As the wealthy look to invest abroad, private banks have been building their desks to deal with the flow of capital. 

They have been hiring in Singapore to serve wealthy Chinese that are investing in the city state. The flood of money has prompted sky-rocketing prices for everything from mansions and golf memberships to luxury car sales in Singapore.

JPMorgan Chase & Co. and Julius Baer Group Ltd. are among banks that have staffed desks in other locations, such as the San Francisco Bay area and Zurich respectively, with Mandarin speakers, according to people familiar with the matter. A spokeswoman for Julius Baer confirmed that the bank has Mandarin speakers as part of its team in Switzerland serving Asia-Pacific wealthy clients. JPMorgan declined to comment. 


Among those looking to leave is Dahua, whose family runs a pharmaceutical business in central China. This isn’t her first try, but she’s more hopeful she can get out now since it’s possible to travel. A previous attempt to obtain a US green card was thwarted when she returned to China before the pandemic and could no longer travel back to the US, failing to spend the required time there. 

Dahua, who asked that only her first name be used, is now looking at a program in Canada that allows applicants to study there and ultimately acquire permanent residence after working for a few years.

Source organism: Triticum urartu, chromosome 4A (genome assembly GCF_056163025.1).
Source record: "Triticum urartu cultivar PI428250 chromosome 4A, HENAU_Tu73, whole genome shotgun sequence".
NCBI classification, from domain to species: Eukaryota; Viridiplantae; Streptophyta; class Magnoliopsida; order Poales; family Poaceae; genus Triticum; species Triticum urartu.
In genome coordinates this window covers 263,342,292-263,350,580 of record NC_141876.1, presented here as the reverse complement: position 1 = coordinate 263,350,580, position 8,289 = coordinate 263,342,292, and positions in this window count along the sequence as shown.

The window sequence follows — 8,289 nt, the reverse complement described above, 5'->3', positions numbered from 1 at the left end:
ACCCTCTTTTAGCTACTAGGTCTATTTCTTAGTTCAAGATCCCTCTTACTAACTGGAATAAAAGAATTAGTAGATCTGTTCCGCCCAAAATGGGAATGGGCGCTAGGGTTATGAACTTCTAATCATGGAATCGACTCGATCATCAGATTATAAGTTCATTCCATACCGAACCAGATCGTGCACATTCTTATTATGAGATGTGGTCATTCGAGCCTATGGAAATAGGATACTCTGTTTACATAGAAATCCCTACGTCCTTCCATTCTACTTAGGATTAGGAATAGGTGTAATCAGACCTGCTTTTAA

A lot of her colleagues and friends have either emigrated or are actively exploring that option, she said, with many losing confidence in the country’s future.

“It’s time to reactivate my emigration plan now that we can travel abroad and it should be much easier to process these things than earlier when we still had the lockdowns,” she said. 

China has strict capital controls. Citizens can convert only $50,000 worth of yuan into foreign currencies each year. But despite those restrictions, the reopening of travel is enough to fuel outflows with tourism alone — even if people don’t choose to stay away permanently. 

“If several million people go out and travel this year, that may still amount to tens of billions of dollars of downward pressure on the foreign exchange reserves that China has,” said Chen Zhiwu, chair professor of finance at Hong Kong University. 

Chen estimates that tourism outflows could hit $100 billion to $200 billion this year, which didn’t occur in the past three years due to Covid restrictions. The outflows should have “some depreciation pressure” on the yuan, but the central bank can still intervene to keep the currency at an overvalued level, he said.

Chinese families still face challenges in migrating. According to Iris Pang, chief economist for Greater China at ING Groep NV, economic weakness in popular destinations such as Europe and the US may affect the ability of some Chinese to find jobs in those regions. Policies around immigration are also tightening everywhere from Portugal to Malta. 

According to one private banker, wealthy individuals told him the cost of moving money offshore has risen to 12 cents on the dollar late last year from 1 cent in the years before the pandemic, as the government clamped down on money transfers.

That isn’t stopping those who want to leave. Peter Luo, the principal consultant at Express Immigration, a New Zealand immigration advisory, said the requests from Chinese clients keep pouring in, with most coming from the business community. “The notable thing is that they are very urgent, with the request that applications are approved immediately if possible,” he said. 

--With assistance from Linda Lew, Anders Melin, Cathy Chan, Lisa Du and Enda Curran.

©2023 Bloomberg L.P.